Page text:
Opinion

The Fight Against Russian Disinformation

By Michael Posner

Michael Posner

We are living in a world where a range of new technologies are both providing unparalleled opportunities to improve our lives, but are at the same time creating new challenges that we are just beginning to appreciate.

In 1822, James Madison wrote that “a popular government without popular information or the means of acquiring it is but a prologue to a farce or tragedy or perhaps both.” Operating in a much simpler world, Madison and the other architects of American democracy did a brilliant job in developing a constitutional model that guarantees a free press and supports accountable government-essential elements to the provision of “popular information.”

Nearly two centuries later, in the age of the Internet, we can instantly gain access to boundless amounts of information. It’s easy to obtain, affordable and widely accessible. And yet on some level, we are struggling, perhaps as never before, to meet Madison’s standard of guaranteeing  “popular information.” At least three factors account for our struggles.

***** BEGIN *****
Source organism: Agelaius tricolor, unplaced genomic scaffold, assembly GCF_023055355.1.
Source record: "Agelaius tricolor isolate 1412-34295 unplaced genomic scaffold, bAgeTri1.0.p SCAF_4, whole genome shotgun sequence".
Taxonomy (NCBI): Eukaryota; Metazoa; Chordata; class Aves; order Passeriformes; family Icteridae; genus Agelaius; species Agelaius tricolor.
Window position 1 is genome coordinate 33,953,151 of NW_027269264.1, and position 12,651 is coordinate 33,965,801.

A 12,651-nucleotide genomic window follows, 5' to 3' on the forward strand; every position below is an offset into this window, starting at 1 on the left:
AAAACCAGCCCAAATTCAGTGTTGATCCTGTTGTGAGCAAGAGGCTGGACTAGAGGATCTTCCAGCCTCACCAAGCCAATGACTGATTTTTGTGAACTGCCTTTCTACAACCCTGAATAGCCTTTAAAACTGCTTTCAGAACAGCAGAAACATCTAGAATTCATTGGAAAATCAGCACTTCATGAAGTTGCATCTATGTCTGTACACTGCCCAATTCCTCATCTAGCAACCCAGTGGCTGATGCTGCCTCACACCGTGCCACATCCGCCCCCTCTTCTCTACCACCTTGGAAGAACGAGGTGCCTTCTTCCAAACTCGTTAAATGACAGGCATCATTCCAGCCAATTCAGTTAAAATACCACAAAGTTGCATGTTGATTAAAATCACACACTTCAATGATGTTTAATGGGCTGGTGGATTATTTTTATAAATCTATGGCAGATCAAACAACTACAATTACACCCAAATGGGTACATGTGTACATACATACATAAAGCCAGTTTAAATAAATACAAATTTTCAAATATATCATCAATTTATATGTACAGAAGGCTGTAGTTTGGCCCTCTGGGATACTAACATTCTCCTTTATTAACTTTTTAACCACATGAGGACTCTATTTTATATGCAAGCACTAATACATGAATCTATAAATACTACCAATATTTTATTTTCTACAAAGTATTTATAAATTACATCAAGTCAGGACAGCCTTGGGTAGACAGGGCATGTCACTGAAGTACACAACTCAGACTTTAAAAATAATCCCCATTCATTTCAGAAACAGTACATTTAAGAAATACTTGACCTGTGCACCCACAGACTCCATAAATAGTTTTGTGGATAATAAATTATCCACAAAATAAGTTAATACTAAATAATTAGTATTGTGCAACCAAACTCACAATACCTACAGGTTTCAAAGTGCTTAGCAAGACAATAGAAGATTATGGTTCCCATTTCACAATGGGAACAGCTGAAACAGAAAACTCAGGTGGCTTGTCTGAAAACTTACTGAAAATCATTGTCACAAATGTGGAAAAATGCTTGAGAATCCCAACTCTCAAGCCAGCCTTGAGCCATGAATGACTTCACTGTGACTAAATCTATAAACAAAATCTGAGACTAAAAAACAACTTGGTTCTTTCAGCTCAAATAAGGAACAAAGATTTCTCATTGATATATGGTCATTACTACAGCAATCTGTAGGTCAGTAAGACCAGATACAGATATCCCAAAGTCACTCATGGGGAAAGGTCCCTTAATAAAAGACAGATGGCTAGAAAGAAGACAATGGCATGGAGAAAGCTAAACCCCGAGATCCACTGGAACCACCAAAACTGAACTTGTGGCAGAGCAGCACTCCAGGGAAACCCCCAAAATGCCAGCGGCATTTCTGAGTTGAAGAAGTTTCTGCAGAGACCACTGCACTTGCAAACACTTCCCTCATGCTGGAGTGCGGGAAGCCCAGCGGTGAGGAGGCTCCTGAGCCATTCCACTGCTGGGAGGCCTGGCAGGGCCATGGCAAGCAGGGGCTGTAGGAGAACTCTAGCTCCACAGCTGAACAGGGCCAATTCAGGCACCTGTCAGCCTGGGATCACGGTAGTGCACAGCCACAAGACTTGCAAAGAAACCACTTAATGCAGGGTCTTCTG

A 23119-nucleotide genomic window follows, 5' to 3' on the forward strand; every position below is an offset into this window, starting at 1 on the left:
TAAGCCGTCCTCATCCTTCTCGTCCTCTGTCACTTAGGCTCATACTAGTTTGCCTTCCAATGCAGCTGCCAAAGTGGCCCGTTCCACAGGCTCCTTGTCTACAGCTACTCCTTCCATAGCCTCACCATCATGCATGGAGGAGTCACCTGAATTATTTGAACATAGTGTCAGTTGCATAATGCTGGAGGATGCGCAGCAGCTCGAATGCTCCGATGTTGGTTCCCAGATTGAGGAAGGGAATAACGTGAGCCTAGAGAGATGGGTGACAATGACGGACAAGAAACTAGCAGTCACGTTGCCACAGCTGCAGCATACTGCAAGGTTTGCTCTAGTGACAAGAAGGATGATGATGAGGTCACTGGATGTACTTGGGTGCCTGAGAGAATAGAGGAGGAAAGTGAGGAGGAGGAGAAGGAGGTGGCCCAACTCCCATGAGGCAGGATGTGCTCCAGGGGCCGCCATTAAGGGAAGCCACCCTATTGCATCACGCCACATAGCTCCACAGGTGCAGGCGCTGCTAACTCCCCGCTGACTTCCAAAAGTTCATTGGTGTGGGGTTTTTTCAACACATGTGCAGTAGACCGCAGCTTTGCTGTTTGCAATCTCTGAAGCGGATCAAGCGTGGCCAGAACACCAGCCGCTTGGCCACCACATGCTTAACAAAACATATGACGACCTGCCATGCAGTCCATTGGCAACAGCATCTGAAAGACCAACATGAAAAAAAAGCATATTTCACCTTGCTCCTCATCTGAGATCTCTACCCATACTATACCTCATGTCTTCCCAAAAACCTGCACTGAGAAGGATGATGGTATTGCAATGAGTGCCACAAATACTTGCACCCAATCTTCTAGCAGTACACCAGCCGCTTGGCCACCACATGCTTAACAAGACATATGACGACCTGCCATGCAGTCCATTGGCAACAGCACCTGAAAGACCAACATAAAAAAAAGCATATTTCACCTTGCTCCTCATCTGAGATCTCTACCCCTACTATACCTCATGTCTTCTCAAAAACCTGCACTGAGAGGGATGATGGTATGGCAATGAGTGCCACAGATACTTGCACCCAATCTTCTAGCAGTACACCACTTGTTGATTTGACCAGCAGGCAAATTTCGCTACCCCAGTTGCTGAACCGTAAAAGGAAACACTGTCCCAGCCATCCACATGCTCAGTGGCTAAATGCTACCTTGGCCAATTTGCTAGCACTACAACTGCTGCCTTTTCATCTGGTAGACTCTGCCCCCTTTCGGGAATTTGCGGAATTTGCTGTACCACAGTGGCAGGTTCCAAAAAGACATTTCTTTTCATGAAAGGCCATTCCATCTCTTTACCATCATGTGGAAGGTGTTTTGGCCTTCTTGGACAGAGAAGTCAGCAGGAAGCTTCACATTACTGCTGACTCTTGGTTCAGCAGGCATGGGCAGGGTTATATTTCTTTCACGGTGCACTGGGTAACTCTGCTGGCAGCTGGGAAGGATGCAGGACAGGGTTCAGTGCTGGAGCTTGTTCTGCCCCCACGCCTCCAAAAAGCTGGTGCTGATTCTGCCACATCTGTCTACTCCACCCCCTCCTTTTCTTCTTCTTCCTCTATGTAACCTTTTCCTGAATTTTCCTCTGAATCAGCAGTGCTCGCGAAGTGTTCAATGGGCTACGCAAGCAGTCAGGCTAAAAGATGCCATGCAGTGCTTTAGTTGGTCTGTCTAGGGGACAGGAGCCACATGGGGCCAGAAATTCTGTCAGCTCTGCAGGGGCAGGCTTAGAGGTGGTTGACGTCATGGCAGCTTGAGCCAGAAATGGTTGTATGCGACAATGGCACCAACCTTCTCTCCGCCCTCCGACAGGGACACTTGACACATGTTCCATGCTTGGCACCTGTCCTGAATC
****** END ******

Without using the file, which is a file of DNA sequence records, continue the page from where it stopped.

The first is the rapid demise of the newspaper industry. Just this week, the New York Daily News, once the nation’s largest newspaper with more than 2 million subscribers, cut its news staff in half, another casualty of declining newspaper advertising dollars and a rapidly declining base of users willing to put down a dollar to get the news.  Without professional journalists, held to the highest standards and dedicated to ferreting out the truth, our democracy suffers. As citizens, we find that it becomes far more difficult to get reliable information from which to make informed choices.

Read the full Forbes article.

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Michael Posner is a Professor of Business and Society and Director of the NYU Stern Center for Business and Human Rights.